Hydration After


As you already know, during exercise you lost a portion of electrolytes along with sweat. As you drink after the training, you increase the fluid levels in your body, which will lower electrolyte concentration even more. Natural foods, like fruits will replace nearly all the electrolytes, except sodium. Add two-three pinches of salt to your post-exercise recovery drink for sodium replenishment. The table below lists great fruits and juices for your recovery drink to replenish electrolytes in your body.

Notes: Liquid protein consumed within 30 minutes after exercise improves muscle repair. Including fruits and greens will deliver extra antioxidants. Stay aways from added sugars.

To fully restore the fluid and electrolyte losses after the workout, aim to drink around 24 oz (700 mL) of liquids for every pound lost. Don’t drink too fast, but instead consume your solution or water slowly over a 60-minutes period and later throughout the day. Listen to your body and use the thirst as an indicator of your hydration status. Doesn’t matter if you replaced all the fluids lost, forcing it down if you’re not thirsty is not a good idea. As a general guideline: if you urinate more often than 10 times in a 24-hour period and your urine is clear – you’re drinking too much.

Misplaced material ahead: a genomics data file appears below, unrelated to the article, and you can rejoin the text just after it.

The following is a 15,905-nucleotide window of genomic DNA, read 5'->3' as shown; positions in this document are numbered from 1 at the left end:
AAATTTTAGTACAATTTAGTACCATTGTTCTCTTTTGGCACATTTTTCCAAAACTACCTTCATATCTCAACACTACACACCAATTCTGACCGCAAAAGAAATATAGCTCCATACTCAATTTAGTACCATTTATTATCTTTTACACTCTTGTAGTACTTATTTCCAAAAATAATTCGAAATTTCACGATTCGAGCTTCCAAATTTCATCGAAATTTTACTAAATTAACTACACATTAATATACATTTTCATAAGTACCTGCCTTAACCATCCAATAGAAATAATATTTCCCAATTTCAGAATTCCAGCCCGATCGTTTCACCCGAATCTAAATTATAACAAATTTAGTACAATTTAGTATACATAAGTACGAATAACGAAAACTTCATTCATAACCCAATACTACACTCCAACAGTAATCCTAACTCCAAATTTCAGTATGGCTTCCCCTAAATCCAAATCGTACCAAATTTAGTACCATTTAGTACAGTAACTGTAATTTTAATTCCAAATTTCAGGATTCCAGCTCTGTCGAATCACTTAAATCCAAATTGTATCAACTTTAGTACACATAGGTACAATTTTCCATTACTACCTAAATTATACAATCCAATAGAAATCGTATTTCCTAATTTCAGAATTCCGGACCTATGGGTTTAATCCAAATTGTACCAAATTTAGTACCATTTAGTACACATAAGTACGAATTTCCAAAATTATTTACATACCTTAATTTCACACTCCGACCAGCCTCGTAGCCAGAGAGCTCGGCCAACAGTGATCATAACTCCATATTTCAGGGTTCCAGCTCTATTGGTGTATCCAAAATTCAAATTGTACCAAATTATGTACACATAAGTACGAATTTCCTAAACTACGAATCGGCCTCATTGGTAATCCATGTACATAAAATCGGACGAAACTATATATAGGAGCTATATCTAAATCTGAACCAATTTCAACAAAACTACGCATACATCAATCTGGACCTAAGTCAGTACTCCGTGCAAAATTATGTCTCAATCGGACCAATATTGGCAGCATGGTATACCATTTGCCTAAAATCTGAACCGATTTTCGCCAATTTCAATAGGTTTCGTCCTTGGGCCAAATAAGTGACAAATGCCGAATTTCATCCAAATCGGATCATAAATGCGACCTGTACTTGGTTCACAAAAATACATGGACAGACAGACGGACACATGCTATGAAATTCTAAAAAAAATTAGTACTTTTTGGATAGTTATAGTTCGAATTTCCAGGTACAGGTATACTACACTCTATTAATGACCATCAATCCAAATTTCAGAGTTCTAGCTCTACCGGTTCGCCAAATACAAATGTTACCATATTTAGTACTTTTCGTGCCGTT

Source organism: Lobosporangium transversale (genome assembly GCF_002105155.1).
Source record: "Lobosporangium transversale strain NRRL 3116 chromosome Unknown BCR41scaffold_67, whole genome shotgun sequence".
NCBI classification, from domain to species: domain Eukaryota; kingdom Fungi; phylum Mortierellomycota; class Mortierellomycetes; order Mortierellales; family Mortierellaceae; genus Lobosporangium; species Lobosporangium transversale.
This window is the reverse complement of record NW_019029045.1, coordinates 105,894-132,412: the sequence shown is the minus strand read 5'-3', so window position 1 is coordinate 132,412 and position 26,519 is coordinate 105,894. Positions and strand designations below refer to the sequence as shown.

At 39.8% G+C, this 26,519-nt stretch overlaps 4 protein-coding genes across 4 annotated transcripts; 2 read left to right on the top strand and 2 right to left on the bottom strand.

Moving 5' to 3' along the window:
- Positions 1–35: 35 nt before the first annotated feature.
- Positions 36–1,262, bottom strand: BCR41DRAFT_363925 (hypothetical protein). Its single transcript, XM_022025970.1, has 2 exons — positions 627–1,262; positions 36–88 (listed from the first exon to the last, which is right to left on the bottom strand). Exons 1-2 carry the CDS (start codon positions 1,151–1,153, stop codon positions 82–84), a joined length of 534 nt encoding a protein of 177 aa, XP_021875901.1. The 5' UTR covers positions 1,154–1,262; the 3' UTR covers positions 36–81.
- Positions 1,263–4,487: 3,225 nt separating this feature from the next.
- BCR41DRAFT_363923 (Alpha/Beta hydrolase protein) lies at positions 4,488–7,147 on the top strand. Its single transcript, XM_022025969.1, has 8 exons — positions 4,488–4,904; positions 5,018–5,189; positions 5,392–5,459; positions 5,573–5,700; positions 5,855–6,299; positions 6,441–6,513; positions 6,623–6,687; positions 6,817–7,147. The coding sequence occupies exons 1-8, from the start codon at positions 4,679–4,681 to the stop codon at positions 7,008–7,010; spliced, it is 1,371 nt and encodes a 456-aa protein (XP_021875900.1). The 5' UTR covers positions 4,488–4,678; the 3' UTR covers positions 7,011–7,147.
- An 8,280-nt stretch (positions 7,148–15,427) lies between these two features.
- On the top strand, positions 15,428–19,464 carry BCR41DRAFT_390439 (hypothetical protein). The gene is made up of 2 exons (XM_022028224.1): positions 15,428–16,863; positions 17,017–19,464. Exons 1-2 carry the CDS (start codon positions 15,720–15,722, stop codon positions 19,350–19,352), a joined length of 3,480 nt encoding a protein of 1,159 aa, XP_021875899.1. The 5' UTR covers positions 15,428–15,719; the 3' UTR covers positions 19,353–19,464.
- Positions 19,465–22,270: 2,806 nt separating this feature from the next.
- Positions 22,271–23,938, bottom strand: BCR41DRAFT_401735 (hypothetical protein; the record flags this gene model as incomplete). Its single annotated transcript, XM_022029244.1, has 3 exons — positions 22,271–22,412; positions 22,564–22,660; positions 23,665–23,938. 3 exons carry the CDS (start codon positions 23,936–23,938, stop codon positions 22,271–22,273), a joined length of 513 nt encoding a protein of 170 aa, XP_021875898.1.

Better Hydration = Better Performance


References:

Karel, L. (1948). Gastric Absorption. Physical Reviews, 28(4), 433-450.

Cordain, L., & Friel, J. (2012). The Paleo diet for athletes: The ancient nutritional formula for peak athletic performance. Emmaus, PA: Rodale.

Land, S. (2018, March 18). Everything About Getting Enough Electrolytes While Fasting [Digital image]. Retrieved February 3, 2019, from https://i0.wp.com/www.wildfirex.com/wp-content/uploads/sites/2/2013/08/Electrolytes.png?zoom=2&w=700&ssl=1

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